Wednesday, May 7, 2008

High Desert Loses Out on $150 Million Funding for Corridor

From the California Real Estate Journal.

MAY 5, 2008
High Desert Loses Out on $150 Million Funding for Corridor

The difficulty the Victor Valley has faced in gaining approval for state transportation funds is no different from the challenges faced by any other city or agency applying for a slice of Proposition 1B funding.

With the consensus that the High Desert will shoulder the next wave of industrial development, however, the California Transportation Commission's denial of $150 million in funding for the E-220/High Desert Corridor project is yet another hurdle the region must face.

"Certainly our county is growing, and we have an extensive list of transportation improvements that cover highway and rail," said Deborah Barmack, executive director of the San Bernardino Associated Governments, the agency responsible for regional planning and allocating funds from the county's Measure I half-cent transportation sales tax. "Unfortunately, transportation funding is diminishing along with the economy so our strategy is to develop a shelf of projects that are going through the environmental and design process so that as funding becomes available, we'll be ready for construction."

If built, the High Desert Corridor project would provide a valuable east-west connection between Palmdale and the Victor Valley, taking more trucks off surface streets and other freeways or highways such as the Cajon Pass.

It would begin at State Route 14 in Palmdale and run to Interstate 15 in Victorville. Phase 1A of the project would add 4.75 miles of a four-lane freeway from Interstate 15 to the Southern California Logistics Airport in Victorville.

"We're facing our capacity constraints along all modes, so we have tremendous volume in terms of goods movement and we haven't built up to capacity in decades," said Fran Inman, a member of the National Association of Office and Industrial Properties Southern California and senior vice president at Majestic Realty in Los Angeles. "So, what we really need to do is invest in infrastructure on the rail side and highway side."

A recent report from the Los Angeles County Economic Development Corp. and the Jack Kyser Center for Economic Research that looks at Southern California business expansion activity last year supports what Inman and others are saying about the need to invest in infrastructure. According to the report, the Riverside-San Bernardino industrial market ranked high with a 4.8 percent vacancy rate in fourth-quarter 2007.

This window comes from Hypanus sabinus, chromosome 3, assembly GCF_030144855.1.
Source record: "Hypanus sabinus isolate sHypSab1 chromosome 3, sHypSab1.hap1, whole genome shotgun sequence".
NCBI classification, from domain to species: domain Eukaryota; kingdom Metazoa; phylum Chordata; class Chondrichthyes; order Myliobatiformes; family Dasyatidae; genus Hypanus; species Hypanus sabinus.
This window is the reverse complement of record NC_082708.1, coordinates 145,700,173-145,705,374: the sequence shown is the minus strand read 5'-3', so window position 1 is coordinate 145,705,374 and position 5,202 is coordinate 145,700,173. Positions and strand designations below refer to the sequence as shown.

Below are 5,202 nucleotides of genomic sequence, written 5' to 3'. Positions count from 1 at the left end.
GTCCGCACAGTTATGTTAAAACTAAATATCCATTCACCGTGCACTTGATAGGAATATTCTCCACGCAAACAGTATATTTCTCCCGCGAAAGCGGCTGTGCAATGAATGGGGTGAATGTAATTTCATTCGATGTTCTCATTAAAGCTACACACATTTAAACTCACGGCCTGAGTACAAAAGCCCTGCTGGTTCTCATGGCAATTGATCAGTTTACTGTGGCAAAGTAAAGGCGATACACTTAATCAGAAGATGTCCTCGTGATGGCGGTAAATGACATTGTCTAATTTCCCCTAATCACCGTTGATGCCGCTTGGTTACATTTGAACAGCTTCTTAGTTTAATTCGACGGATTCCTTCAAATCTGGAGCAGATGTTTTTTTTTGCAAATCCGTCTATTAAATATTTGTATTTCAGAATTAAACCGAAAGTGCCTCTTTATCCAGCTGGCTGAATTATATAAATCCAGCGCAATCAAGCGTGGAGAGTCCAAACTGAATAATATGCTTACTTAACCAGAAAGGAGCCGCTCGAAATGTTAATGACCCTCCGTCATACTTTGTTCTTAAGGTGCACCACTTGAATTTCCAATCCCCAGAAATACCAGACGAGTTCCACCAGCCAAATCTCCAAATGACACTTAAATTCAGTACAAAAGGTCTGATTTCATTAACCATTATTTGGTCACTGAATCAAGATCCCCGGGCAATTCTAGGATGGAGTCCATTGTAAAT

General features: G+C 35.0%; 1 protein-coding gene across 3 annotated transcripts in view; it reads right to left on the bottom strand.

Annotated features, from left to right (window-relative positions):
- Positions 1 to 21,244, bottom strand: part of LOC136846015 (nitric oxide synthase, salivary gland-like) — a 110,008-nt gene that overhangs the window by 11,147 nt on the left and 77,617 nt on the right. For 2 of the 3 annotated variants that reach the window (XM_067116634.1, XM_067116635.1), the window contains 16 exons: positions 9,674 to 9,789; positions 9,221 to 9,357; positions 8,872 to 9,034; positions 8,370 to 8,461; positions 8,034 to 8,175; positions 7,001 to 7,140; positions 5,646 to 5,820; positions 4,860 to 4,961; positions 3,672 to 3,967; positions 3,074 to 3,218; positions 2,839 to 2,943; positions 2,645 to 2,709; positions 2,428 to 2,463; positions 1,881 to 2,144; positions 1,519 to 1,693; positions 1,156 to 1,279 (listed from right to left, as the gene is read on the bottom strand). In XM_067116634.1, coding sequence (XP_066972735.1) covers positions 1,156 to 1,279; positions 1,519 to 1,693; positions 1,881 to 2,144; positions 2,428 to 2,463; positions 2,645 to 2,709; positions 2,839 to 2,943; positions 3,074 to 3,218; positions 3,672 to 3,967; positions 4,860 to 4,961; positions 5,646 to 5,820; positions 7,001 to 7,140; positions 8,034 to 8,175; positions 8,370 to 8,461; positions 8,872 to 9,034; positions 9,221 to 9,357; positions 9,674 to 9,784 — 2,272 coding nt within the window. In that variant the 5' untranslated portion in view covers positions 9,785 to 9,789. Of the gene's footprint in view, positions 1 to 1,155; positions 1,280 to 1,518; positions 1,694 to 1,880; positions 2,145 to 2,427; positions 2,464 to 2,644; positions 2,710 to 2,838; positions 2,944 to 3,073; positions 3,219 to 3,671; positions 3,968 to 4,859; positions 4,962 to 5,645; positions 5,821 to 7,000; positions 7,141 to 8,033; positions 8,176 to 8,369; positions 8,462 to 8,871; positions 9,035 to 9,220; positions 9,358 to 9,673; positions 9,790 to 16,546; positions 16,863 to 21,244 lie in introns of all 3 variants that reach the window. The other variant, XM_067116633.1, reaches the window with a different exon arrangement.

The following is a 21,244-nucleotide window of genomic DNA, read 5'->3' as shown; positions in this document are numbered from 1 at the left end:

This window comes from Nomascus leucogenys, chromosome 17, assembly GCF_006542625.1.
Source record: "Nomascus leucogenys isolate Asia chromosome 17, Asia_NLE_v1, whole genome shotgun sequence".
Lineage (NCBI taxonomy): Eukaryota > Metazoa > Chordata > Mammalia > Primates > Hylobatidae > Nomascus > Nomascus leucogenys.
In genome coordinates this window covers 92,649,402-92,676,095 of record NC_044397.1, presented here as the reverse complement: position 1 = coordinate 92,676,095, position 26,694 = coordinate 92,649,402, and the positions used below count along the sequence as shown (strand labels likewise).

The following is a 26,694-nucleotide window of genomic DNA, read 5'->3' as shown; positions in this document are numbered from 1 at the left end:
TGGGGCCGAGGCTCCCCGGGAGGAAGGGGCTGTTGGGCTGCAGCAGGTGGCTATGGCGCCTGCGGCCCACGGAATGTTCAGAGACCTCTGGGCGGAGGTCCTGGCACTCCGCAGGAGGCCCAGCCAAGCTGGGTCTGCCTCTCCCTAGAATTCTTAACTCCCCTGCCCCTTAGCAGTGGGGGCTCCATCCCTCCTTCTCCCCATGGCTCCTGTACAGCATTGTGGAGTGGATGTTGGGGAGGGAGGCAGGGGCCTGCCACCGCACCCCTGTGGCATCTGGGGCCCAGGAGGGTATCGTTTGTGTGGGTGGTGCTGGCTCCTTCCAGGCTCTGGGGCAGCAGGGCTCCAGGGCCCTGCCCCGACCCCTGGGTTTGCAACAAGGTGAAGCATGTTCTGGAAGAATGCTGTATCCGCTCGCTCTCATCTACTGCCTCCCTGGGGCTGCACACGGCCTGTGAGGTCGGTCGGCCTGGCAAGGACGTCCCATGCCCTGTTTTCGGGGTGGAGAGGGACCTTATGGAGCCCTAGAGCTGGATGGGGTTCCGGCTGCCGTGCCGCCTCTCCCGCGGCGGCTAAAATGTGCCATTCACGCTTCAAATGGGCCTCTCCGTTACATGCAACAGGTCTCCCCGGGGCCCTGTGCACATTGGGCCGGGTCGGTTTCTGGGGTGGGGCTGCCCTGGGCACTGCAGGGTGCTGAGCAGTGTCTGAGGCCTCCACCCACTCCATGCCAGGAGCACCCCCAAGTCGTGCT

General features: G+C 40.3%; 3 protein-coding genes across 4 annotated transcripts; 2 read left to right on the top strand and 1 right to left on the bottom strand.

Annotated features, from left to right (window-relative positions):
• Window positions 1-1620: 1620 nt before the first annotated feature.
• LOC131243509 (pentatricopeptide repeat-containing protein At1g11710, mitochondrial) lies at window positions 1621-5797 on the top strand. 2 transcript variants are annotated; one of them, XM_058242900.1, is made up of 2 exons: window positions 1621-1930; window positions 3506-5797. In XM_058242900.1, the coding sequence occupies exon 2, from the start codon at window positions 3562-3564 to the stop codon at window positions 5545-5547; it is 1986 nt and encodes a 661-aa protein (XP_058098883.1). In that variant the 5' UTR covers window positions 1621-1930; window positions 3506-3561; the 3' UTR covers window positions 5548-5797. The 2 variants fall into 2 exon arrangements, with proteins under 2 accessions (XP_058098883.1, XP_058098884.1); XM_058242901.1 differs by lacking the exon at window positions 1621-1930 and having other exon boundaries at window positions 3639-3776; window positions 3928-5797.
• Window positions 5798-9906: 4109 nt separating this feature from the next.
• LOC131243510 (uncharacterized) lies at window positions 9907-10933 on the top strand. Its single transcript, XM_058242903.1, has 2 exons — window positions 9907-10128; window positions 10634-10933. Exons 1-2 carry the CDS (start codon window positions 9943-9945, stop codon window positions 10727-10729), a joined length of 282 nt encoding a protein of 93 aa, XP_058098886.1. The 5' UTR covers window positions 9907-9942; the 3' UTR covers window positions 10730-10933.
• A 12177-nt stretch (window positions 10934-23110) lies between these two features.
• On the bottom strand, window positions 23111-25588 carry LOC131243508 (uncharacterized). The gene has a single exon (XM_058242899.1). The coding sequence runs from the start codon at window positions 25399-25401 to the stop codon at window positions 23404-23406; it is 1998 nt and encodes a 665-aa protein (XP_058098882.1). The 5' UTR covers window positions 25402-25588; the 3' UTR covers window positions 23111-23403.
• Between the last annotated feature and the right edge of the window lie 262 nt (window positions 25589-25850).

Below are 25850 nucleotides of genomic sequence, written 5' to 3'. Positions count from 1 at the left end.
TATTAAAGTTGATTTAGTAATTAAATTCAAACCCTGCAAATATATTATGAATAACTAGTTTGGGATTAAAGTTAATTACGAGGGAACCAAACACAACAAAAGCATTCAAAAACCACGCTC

Based on when funding comes through, it is estimated that the section of the High Desert Corridor running east of Route 395 could be completed as early as 2017, while the area west of Route 395 is expected to be built out over an 18-year period.

Barriers to Funding

In January, SANBAG filed applications on behalf of the city of Victorville, the lead agency for the High Desert Corridor project, along with a number of other goods movement-related infrastructure projects to the California Transportation Commission.

However, the application ultimately was rejected based on several problems the California Transportation Commission had with SANBAG's application.

According to commissioners' comments printed in a report on all the nominations requesting funding, the submission was incomplete and called the "scope of work unclear." At the same time, commissioners also questioned the air quality analysis and lack of a business plan and concluded the report by asking, "What is Route E-220?"

While the total project cost will not be estimated until a contractor is selected, the Southern California Association of Governments estimates the full cost to be $6.9 billion in 30-year escalated dollars. The cost of Phase 1A alone is $400 million.

"SANBAG did provide all of the information requested by the CTC," Barmack said. "Similar questions were asked on a variety of projects, some of which were funded and some of which weren't. We feel that we answered those questions and certainly if it appears that funding can be placed for the High Desert Corridor, we'll be engaged in that conversation with commission staff."

One of the greatest barriers to receiving funding was the E-220 project's status as a tier-two project.

SANBAG and a group of transportation-related entities from throughout Southern California determined priority levels based on several factors, including a required construction delivery date of 2013 and the availability of matching funds.